What's Next, Led?
Led made his first appearance to the public eye by closing the Katti Hivvaru Festival of 2015 with a set that was nothing short of stellar. Electrifying the audience with unmistakable groove, he left the stage only after casting a spell of esurience on the entirety of the crowd. Zaan Riyaz, the mind and heart of Led, after composing the set for Katti Hivvaru Fest, realized the strong undeniable connection between each song. Soon after, Pyramids, his first album made its debut in 2016.
‘I like to think everything I make follows this weird story line, where at the center there’s this kid called Felix.’
When I ask Zaan about his connection to Felix, he calmly sips on his earl grey, and ponders. “I think I made Felix up, because I could change his storyline to whatever I wanted to. I could make him happy even if I wasn’t necessarily feeling that way.” Felix comes alive in Pyramids, in varied synths and beats, and a story emerges, paralleled to Zaan’s own, as he makes sense of his life and his music. Static is his latest album, following Pyramids. It was an attempt to stray from his usual storyline, into something different. ‘It’s a fresher take, I like to do things in different chapters.’
When it comes to mixing or production, Zaan leaves it to none other but himself. “Maybe it's because I’m a control freak,’ he jokes. ‘I’ve tried it before, upon suggestion, but it ended up sounding like something I wouldn’t do myself.’ Fully committed to his distinctive sound, Zaan is adamant on maintaining his style and authenticity.
‘Led is my baby.’
Recently graduating from university with a degree in theoretical physics, he confesses to thinking as a physicist while making music. He claims both disciplines help each other. ‘Physics inspires music, music inspires physics,’ he says, echoing the strong sentiment of the fraternity between the arts and sciences. ‘But at the same time, music is the only avenue I have where I can express myself. My other passions, they don’t exactly allow for the same. Like, I can’t write an equation and say that’s how I’m feeling. I can’t do that.’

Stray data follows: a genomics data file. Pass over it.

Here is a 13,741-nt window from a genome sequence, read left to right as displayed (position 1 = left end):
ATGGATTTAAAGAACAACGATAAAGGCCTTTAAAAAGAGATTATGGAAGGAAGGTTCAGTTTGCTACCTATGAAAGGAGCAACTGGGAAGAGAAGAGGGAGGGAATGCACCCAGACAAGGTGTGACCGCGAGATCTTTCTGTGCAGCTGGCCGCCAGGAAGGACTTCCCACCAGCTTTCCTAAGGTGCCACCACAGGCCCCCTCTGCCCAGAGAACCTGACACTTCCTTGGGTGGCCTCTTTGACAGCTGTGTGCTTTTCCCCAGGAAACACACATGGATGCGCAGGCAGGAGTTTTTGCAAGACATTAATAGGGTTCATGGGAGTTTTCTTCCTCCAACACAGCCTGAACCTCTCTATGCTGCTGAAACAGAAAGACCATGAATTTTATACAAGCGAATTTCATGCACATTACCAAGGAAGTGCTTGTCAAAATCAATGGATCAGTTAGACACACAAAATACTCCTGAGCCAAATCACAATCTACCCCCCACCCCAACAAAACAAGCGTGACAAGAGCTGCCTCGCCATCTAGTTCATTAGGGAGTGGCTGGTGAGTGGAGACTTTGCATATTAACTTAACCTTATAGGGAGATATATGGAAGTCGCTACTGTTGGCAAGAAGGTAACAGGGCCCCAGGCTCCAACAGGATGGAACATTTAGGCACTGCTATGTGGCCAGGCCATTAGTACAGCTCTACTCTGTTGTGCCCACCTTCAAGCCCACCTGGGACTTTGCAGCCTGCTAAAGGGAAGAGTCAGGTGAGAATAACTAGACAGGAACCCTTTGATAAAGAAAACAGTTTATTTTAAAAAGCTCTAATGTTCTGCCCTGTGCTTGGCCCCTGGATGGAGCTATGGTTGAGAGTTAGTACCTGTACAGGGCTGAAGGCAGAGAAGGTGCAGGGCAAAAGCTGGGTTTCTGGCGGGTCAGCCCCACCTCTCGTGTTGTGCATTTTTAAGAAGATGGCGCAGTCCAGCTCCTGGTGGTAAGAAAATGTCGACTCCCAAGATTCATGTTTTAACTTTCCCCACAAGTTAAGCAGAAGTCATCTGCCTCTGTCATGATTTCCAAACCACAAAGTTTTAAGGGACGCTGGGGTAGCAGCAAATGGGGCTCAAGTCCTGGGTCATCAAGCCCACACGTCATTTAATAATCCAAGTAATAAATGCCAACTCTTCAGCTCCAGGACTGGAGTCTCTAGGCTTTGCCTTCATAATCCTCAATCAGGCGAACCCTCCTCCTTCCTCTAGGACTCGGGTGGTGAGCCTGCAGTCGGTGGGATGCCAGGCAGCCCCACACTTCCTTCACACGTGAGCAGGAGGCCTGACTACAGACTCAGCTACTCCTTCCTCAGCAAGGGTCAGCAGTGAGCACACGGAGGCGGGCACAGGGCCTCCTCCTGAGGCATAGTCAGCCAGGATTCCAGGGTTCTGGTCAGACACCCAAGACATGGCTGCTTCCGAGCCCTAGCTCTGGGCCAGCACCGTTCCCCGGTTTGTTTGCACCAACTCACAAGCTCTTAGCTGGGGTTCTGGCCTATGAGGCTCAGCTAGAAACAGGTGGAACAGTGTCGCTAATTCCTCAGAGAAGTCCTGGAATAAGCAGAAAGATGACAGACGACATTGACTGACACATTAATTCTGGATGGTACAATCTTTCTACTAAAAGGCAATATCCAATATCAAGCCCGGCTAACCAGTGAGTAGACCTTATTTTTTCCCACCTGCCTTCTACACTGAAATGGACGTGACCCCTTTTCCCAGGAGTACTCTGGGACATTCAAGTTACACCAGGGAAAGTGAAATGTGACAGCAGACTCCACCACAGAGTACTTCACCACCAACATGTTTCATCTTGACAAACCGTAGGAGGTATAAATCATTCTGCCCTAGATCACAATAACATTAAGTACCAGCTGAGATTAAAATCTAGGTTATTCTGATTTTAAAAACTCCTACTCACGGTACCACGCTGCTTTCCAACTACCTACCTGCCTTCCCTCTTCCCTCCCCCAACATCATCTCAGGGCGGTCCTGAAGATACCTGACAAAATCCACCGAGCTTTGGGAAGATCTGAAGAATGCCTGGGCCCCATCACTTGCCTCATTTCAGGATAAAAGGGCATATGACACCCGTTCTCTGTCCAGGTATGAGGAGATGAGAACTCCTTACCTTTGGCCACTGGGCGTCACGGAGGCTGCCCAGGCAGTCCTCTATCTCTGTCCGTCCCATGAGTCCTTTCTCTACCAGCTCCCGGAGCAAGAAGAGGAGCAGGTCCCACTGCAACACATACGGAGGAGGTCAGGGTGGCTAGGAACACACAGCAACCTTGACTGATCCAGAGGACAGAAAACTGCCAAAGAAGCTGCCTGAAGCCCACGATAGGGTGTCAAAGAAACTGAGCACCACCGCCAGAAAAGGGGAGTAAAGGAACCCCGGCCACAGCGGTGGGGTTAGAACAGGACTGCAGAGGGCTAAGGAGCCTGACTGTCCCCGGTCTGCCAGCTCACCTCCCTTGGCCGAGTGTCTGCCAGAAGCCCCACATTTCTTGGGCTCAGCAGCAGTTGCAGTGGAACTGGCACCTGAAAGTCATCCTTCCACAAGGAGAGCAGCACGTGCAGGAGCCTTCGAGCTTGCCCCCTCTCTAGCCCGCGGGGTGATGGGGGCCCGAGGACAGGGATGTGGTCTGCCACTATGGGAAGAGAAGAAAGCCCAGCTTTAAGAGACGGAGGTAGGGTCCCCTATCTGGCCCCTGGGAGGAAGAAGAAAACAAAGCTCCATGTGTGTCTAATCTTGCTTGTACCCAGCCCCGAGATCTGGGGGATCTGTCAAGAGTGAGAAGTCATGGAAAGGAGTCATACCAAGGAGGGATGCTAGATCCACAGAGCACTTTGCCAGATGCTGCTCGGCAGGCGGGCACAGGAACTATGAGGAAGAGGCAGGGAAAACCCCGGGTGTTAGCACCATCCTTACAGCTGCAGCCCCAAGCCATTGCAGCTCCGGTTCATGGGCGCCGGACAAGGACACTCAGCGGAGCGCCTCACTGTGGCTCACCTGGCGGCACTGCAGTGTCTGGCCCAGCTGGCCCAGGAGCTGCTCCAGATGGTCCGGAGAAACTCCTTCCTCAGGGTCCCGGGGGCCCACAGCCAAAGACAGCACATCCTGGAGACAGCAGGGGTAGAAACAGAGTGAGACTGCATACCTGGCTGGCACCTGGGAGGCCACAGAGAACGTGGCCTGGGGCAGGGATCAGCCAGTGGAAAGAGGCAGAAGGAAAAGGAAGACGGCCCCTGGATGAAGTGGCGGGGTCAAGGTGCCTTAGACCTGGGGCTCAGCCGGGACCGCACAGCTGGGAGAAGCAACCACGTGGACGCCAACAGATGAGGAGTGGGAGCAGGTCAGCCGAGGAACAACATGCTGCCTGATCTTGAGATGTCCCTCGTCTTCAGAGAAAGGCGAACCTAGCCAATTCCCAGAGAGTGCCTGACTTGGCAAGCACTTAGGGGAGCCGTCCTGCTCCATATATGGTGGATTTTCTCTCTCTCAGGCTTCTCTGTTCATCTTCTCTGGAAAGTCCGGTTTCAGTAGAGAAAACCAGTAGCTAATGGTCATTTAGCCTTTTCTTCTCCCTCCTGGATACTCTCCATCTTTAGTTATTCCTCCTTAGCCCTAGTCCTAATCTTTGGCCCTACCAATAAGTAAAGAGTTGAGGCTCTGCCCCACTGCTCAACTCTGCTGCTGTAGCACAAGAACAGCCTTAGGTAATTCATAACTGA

Amidst the grinding of the coffee machine, and the clamour of the coffee house, the conversation shifts to other matters. Like many artists, Zaan has also had his share of frustrations in recent years with not being able to produce or write anything that he was completely content with. He recounts how inspiration struck in the form of The Beatles. ‘That was when I really started to appreciate the three dimensionality of music. They use techniques that you’d usually hear in classical music, chord modulations, key changes, stuff like that. I found myself thinking, hey, why don’t I try that too?’
As he grows, he is more curious about experimenting with differing sounds, and reveals that he’s been working on songs with regular instruments, at the same time staying true to the sonic sound of electronic music. Zaan divulges that sometimes he finds himself thinking that he wouldn’t have tried these new things a few years ago, or even months ago. ‘That’s where it gets to me, I’m young, this is when I should be doing those things, and taking risks with my music,’ he concludes, a daring glint disappearing from his stare as quickly as it appeared.
After his graduation, a momentary feeling of unease gripped Zaan which he could not fully explicate. He recalls being in his room with friends that night, lying on the bed and suddenly beginning to conjuring up a daydream. He paints his vision with Dali-esque surrealism, with blue birds, and roses strewn across the grounds, grapefruits and oranges in the sky. ‘I wasn’t tripping,’ he laughs. Designing his own reverie struck him, the thought itself spurred a creative spark. ‘It’s funny, but I stopped writing, afraid I might run out of ideas,’ he mentions, only to continue writing after finding a bottle of lavender on his shelf. ‘Lavender helps you relax, I thought maybe I could bring it into a song, and then came the song, Made of Lavender.’
‘It’s funny because I implied on Instagram that Felix fell. It’s a hint. Felix fell asleep, since lavender helps you sleep, see, it’s all connected,’ Zaan reveals excitedly. ‘All I want to say for now is that, Lavender is Felix’s venture to come back to the real world, he’s somewhere else right now.’
As we wrap up, Zaan speaks of being bothered by different interpretations of his music when he was younger. But as he grows older, it touches him to realize that people are making sense of their lives through his songs. It is a reason that urges him to share his own music. And when I finally ask on why he writes, Zaan’s answer is simple, yet deeply humane and inspiring.
‘I feel like my life is one big competition with my own self to understand things better. That’s why I got into physics, to understand the world. And music, to understand myself.’
Photo credits: Mohamed Anas.